are talking about a consumer that's still struggling in this economic environment. unemployment has gotten better but it's still around 8%. we've got this fiscal cliff looming. yes, the holidays are around the corner so that's what many retailers are banking on. but beyond that it's been tough. we had super storm sandy hit. that put an impact on a lot of retailers from department stores to big box stores like target and walmart. really what they're saying is the consumer is still under some pressure. that paycheck cycle still an issue for the walmart consumer and they say that jobs, gas prices and rising food prices also an issue for that group of shoppers. >> is housing about to fall off the fiscal cliff? what homeowners and future home buyers need to know right now. >>> mean. time, let's head out to sue at the schwab investor summit. impact in chicago. what do you got, sue? >> we got a lot coming. up. incidentally, ty, they miss you out here. we're going to talk about how to prevent your portfolio from literally going over the fiscal cliff. michael cuggino will show us. a five-star rated
: well, me... me personally, i say, "get your education." >> kleinfeld: the environment is changing all the time. and if you don't stay on top of things, you know, somebody will eat your lunch. >> pitts: despite its efforts to retrain and recruit, alcoa has 27 job openings at its michigan plant alone. who do you blame for the skills gap in this country? >> kleinfeld: i don't blame anybody for that. >> pitts: who bears responsibility for you? >> kleinfeld: i think it's more an educational aspect. it's... i think it's a sensitivity to understand what makes a country and a business competitive. >> pitts: i would imagine if you had a parts gap, you'd close it right away, right? >> kleinfeld: if we had a parts gap, we'd try to close it right away, yes. >> pitts: then why can't that occur with the skills gap? >> kleinfeld: don't get from this that we're sitting together here because our... because alcoa is complaining that we can't fill the skills gap. that is absolutely not my message. we can absolutely fill that, absolutely. i mean, the... for alcoa, we can do it. we are doing it. and many
do not want to think about them as an increase. just stop the cut in an environment where it is absolutely essential. i had no children. maybe i will not feel it did not much. but like the last caller said i am ready to pay my their share. and the thing is that fairness is not guaranteed. but this is where i put my emphasis, what is democracy? we have got to try to work and create fairness. a graduated income tax is the best way to pay according to the ability to pay. the more you give, the more you pay. what is complicated? guest: the caller brings up a great point. this idea of tax fairness. who should pay more? another caller brought up before. what this caller is scion is that something that the president echoed again and again on the campaign trail. and he feels like this as part of the government moving forward. part of the tax fairness issue is at the wealthy should pay more to help pay down the deficit. the other caller was saying he feels like more people should pay federal income taxes to pay down the federal it deficit. this is sort of the two ways that the part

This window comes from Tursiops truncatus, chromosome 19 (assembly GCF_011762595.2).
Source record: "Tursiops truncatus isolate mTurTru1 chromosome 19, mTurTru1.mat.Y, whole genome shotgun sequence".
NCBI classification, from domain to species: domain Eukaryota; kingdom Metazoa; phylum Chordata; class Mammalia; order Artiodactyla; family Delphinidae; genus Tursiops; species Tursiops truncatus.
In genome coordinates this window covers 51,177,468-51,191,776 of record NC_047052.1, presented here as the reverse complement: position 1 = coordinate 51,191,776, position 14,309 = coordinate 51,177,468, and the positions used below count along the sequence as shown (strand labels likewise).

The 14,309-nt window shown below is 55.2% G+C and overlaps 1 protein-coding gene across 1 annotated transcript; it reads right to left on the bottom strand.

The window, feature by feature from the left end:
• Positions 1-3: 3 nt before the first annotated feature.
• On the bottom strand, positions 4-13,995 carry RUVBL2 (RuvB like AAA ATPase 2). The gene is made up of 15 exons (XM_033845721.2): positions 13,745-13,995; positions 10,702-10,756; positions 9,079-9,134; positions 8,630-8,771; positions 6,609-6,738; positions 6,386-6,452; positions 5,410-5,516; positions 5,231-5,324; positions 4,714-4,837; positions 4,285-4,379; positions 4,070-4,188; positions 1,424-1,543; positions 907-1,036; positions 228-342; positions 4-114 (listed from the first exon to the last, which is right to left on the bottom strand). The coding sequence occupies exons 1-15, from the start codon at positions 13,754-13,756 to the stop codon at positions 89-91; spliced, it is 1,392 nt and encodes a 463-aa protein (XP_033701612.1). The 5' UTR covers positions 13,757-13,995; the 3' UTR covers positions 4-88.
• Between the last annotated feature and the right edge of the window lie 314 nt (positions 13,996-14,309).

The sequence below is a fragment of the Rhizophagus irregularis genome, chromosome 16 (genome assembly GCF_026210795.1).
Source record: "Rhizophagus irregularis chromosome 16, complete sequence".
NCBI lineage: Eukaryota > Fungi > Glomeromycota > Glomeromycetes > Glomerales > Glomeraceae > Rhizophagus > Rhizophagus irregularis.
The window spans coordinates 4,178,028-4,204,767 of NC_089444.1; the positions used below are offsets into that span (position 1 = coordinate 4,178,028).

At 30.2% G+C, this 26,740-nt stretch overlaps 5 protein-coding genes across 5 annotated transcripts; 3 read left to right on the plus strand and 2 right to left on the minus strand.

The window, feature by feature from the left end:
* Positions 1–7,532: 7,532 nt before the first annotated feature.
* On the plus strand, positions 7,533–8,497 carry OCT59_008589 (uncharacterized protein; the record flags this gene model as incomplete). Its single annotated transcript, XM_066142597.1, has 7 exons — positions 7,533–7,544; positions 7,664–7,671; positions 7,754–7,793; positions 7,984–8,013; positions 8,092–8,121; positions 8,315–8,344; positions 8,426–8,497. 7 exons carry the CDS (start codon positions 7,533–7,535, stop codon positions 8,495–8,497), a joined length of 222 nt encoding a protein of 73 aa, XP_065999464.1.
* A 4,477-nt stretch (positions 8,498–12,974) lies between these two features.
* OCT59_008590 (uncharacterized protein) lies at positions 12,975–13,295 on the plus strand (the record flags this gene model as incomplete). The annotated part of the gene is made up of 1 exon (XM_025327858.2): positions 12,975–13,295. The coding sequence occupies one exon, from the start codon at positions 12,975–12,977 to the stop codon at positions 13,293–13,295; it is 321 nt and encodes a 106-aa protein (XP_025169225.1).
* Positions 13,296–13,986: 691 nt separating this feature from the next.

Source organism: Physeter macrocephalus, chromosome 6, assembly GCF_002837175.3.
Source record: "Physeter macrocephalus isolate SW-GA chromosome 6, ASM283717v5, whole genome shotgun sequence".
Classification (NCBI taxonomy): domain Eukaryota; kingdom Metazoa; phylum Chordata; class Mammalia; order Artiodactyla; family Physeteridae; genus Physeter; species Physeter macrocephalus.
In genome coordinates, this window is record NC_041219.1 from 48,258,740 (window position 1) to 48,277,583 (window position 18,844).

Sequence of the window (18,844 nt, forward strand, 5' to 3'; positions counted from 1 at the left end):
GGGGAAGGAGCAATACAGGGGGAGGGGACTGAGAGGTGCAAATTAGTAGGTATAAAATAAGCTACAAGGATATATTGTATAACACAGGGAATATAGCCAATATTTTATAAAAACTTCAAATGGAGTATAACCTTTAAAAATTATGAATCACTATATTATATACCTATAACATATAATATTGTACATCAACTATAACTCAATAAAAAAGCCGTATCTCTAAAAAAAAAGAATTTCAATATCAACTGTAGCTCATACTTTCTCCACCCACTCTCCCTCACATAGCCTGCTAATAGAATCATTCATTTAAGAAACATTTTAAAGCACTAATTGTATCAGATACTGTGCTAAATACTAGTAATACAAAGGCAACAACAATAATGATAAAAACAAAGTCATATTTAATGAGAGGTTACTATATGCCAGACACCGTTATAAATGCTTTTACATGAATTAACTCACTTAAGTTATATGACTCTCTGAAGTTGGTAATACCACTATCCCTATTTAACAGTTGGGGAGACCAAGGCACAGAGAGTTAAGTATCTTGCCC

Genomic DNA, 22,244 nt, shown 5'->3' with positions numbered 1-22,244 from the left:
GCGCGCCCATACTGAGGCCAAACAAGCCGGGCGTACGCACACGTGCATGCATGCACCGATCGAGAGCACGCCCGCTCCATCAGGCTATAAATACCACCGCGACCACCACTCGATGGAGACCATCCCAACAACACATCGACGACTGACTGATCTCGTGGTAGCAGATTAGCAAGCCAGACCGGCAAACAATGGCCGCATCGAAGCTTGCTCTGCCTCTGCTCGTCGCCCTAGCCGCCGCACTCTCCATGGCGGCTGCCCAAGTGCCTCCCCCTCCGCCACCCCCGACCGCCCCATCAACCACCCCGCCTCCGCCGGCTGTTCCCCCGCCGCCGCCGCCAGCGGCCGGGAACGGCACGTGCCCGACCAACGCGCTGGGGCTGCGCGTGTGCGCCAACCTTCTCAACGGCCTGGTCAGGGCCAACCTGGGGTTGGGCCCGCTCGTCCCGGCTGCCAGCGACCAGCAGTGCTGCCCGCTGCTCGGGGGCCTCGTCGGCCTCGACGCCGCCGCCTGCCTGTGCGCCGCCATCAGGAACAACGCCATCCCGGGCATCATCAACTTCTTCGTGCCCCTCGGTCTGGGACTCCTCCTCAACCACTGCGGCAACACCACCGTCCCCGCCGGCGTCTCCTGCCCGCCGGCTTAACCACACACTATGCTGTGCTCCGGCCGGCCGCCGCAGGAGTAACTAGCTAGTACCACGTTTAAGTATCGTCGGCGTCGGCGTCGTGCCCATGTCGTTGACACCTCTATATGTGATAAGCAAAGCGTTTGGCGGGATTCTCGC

. that is a real scoop in an environment where there are no deals, david brought us a very good scoop. >> that's why you haven't participated in any of this. there are no other deals. this was the only one. >> not many needles in the hay stack. >> david found the only one. thank you for bringing it here, david. boyd jeffries name. >> what was it exposure in europe? >> egan had all sorts of rhymes and reasons for that company falling apart. >> we'll talk about shipping right now, from i-phones to apparel, cnbc's senior talent producer, lori ann larocco, our staff, incredible producer and her book "dynasties of the sea," and lori ann, reading through this, we know how important shipping is, we talk about it every day but there were things i didn't realize how much of the things in our homes are brought to us from ships. >> 92% of everything in a household has been on a ship and ever since superstorm sandy we've all realized how important shipping is as we're all going through this gasoline crisis. it's really amazing in terms of the wide breadth that the shipping industry has on the economy. >>
examines how the u.s. can be economically competitive in a global environment. >> later today british prime minister david cameron delivers his keynote address on policy at the lord mayor's banquet in london. the event is attended by members of the city's financial and diplomatic corps. you can see his remarks live at 3:30 p.m. eastern over on c-span. >> 2013 should be the year we begin to solve our debt through tax reform and entitlement reform. and i'm proposing that we avert the fiscal cliff together in a manner that insures that 2013 is finally the year that our government comes to grips with the major problems that are facing us. >> i'm open to compromise. i'm open to new ideas. i'm committed to solving our fiscal challenges. but i refuse to accept any approach that isn't balanced. i am not going to ask students and seniors and middle class families to pay down the entire deficit while people like me, making over $250,000, aren't asked to pay a dime more in taxes. >> the newly-elected congress starts work in january, but the current congress still has work to do through the end of the